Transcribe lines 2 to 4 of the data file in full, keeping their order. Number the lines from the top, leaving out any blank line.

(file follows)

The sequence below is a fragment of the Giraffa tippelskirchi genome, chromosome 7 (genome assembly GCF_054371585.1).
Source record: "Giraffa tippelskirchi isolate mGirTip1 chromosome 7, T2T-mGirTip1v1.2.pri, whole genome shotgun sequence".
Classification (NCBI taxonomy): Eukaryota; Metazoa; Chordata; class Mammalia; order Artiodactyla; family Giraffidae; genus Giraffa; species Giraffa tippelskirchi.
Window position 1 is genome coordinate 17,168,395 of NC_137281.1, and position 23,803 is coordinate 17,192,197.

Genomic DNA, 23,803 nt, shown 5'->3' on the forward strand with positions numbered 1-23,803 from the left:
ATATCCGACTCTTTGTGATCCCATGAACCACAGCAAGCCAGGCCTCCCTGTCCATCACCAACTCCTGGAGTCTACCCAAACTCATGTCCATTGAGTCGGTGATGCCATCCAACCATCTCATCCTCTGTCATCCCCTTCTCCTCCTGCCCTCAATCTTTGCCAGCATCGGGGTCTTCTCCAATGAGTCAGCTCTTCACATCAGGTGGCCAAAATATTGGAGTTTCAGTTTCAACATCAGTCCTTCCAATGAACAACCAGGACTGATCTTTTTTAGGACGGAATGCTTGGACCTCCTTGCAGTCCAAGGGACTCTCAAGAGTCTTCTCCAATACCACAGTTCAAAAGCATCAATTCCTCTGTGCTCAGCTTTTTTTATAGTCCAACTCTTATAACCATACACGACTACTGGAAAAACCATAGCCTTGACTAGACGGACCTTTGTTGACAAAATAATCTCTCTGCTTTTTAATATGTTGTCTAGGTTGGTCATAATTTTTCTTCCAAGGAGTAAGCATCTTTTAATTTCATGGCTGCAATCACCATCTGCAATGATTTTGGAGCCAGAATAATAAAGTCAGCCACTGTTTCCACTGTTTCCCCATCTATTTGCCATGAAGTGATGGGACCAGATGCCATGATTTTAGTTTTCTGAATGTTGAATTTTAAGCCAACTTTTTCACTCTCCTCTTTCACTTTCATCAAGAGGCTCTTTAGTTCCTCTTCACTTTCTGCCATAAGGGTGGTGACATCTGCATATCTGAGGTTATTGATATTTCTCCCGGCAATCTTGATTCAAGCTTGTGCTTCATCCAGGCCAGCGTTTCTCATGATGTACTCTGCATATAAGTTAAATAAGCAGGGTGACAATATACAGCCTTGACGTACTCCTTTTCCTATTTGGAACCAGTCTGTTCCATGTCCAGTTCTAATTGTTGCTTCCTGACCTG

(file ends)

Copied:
Source record: "Giraffa tippelskirchi isolate mGirTip1 chromosome 7, T2T-mGirTip1v1.2.pri, whole genome shotgun sequence".
Classification (NCBI taxonomy): Eukaryota; Metazoa; Chordata; class Mammalia; order Artiodactyla; family Giraffidae; genus Giraffa; species Giraffa tippelskirchi.
Window position 1 is genome coordinate 17,168,395 of NC_137281.1, and position 23,803 is coordinate 17,192,197.